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BALLAD FOR CAPE HENRY DAY, by                    
First Line: From blackwall, hard by london town, on a bleak december
Last Line: Adventurers, -- and comrades, across three hundred years!
Subject(s): Sailing & Sailors; Sea Voyages

From Blackwall, hard by London Town, on a bleak December day,
From Blackwall in the morning, through mists of sodden gray,
From Blackwall in the morning, the brave ships fell away.

The Susan Constant's mariners
Slipped chain with song and laughter
And cheers for the Discovery,
And the Godspeed, coming after.

(In vain did sullen Philip scowl,
And his high grandees complain,
"These mariners would singe the beard
Of the haughty King of Spain!")

Past Margate sailed the sturdy three,
And Broadstairs was in sight;
Past Ramsgate; -- at the shallow Downs
To anchor in the night, --

As wind-driven rain and hale swept in.
"She'll founder in the tide!
In with your topsails, lash the helm!"
Stout Captain Newport cried.

Six days the furious tempest raged,
The wind would not be stayed.
Six days the great seas washed the decks,
And the captain cursed and prayed.

Well might the gentle Robert Hunt
In anguish, hope no more,
And gaze with homesick, longing eyes
At the distant Kentish shore.

And well the doughty Captain Smith
Sighed for the vanished days
When the Lady Tragabigzanda
Sang him amorous Turkish lays, --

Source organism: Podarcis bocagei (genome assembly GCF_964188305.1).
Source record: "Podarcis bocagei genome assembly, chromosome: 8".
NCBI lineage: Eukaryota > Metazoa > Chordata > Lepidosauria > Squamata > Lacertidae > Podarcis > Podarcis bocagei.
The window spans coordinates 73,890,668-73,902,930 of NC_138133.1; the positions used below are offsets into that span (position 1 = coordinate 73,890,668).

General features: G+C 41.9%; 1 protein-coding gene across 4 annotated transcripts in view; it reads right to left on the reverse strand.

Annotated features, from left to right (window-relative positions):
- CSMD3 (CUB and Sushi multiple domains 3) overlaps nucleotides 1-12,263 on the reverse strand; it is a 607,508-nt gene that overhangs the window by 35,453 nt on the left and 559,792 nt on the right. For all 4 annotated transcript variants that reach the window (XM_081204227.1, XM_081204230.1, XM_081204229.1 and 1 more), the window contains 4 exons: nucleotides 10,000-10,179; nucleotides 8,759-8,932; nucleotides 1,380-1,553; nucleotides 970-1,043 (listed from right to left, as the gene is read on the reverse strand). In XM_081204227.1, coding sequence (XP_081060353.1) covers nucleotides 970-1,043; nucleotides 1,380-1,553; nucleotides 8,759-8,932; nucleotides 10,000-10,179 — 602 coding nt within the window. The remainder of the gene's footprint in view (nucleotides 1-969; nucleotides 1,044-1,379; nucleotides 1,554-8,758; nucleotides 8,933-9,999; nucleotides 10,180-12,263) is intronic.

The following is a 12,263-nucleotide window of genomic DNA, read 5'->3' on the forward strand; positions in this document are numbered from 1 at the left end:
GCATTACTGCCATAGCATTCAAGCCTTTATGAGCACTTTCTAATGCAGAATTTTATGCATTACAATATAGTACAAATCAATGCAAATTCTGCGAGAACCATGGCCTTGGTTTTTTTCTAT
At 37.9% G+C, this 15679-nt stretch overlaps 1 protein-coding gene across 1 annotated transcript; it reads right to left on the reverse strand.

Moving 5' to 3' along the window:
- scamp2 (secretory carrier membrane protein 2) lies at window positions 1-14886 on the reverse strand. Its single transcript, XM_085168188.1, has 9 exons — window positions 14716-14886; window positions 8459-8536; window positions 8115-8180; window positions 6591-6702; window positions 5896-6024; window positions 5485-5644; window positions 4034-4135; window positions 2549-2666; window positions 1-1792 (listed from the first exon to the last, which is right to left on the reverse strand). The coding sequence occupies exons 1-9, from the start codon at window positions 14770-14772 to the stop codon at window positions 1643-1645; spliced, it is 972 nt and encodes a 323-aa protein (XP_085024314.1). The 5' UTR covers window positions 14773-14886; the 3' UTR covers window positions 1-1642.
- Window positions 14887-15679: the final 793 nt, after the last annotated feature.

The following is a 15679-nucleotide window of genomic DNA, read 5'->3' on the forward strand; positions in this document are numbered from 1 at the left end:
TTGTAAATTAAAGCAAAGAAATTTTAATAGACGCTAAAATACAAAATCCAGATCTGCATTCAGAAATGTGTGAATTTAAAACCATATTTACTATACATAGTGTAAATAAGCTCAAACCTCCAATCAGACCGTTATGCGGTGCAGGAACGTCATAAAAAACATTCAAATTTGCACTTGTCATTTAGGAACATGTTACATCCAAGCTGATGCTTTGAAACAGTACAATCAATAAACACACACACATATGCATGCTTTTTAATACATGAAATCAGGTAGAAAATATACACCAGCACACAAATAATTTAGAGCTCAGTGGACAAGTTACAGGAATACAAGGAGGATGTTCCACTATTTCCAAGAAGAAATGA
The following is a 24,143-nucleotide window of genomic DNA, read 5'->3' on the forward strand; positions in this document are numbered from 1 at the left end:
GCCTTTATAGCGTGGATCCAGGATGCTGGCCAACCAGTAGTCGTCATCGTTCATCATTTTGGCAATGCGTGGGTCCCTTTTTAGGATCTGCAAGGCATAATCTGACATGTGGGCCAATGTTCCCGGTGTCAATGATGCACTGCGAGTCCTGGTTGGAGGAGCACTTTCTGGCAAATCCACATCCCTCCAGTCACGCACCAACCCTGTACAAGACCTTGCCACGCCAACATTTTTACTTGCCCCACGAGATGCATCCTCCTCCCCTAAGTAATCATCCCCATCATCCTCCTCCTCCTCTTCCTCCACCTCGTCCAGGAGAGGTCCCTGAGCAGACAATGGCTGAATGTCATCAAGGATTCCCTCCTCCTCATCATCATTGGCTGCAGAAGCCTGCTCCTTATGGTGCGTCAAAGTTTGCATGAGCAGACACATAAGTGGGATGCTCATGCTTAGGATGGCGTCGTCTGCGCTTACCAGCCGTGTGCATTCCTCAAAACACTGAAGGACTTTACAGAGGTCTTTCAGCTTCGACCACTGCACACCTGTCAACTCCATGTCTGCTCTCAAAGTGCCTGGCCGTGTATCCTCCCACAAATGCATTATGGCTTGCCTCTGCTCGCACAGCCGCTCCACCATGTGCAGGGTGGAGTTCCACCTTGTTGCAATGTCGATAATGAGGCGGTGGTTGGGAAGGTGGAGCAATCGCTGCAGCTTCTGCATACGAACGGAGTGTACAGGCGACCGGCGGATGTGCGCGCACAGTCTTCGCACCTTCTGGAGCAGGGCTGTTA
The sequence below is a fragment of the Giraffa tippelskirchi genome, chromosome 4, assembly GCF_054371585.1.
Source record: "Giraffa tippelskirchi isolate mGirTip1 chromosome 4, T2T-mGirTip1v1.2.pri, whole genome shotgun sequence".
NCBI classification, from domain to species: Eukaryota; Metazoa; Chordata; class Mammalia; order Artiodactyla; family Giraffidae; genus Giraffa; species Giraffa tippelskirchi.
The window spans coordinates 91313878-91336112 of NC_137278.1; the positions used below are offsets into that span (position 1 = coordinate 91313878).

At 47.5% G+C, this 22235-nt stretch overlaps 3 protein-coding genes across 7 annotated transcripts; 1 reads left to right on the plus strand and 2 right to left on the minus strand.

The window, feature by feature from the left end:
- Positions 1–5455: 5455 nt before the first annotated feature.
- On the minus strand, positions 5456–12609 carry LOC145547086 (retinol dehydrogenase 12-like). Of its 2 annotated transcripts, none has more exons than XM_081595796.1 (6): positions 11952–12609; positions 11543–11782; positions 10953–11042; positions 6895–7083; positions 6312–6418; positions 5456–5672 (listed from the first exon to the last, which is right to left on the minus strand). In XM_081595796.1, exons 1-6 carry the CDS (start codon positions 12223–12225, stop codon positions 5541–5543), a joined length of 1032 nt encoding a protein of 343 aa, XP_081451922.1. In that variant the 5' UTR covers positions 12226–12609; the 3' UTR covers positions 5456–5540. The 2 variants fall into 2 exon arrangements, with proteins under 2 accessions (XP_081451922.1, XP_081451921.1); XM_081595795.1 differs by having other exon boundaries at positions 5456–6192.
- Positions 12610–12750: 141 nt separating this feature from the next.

For boyhood years in Lincolnshire,
For the crash of wars alarms,
When he won in fight at Regal
Three Turk's heads for his arms.

Though the good ships seemed most foully doomed
To founder with all hands,
Or drive, three derelicts, to sea,
Or wreck on Goodwin sands,

Well known was Newport's seamanship
Wherever sailors roam,
For not in vain, as Raleigh's man,
He brought his Carrack home, --

The great Madre de Dois,
With a fortune in her hold,
Freighted closed to the water line
With silver bars and gold, --

A high and fearless heart beat true
Under his sailor's coat,
And sturdy and undaunted still
He kept his craft afloat

Till the wind died suddenly one night,
And the new day brought the sun,
A flown sheet and a fair wind,
And the voyage well begun,

Oh, well, begun on New Year's Day
To the New World in the west, --
God, and Saint George for England,
And brave men for the rest!

It was April in Virginia
When the mariners touched shore
On such a fair and gracious land
As none had seen before.

For April to Virginia came
As April comes today,
With mocking bird, and cardinal,
With warbler, thrush, and jay,

With jasmine chiming golden bells,
And the laurels all abloom,
And the thrust of the arbutus' scent
Piercing the forest's gloom.

With wild strawberries on the dunes,
And white gulls on the wing,
With earth and sky and sea and sand
Flushed with the tide of spring!

Mariner and adventurer
In silence sank in prayer,
Then built a cross of studry drift
And raised and set it there, --

The cross of a redeeming Christ
Above Cape Henry's sand, --
Well worthy of the Heavenly Sign
They deemed that heavenly land!

Adventurers, adventurers, we know your hopes and fears,
Adventurers, we share your joys and shed your bitter tears,
Adventurers, -- and comrades, across three hundred years!

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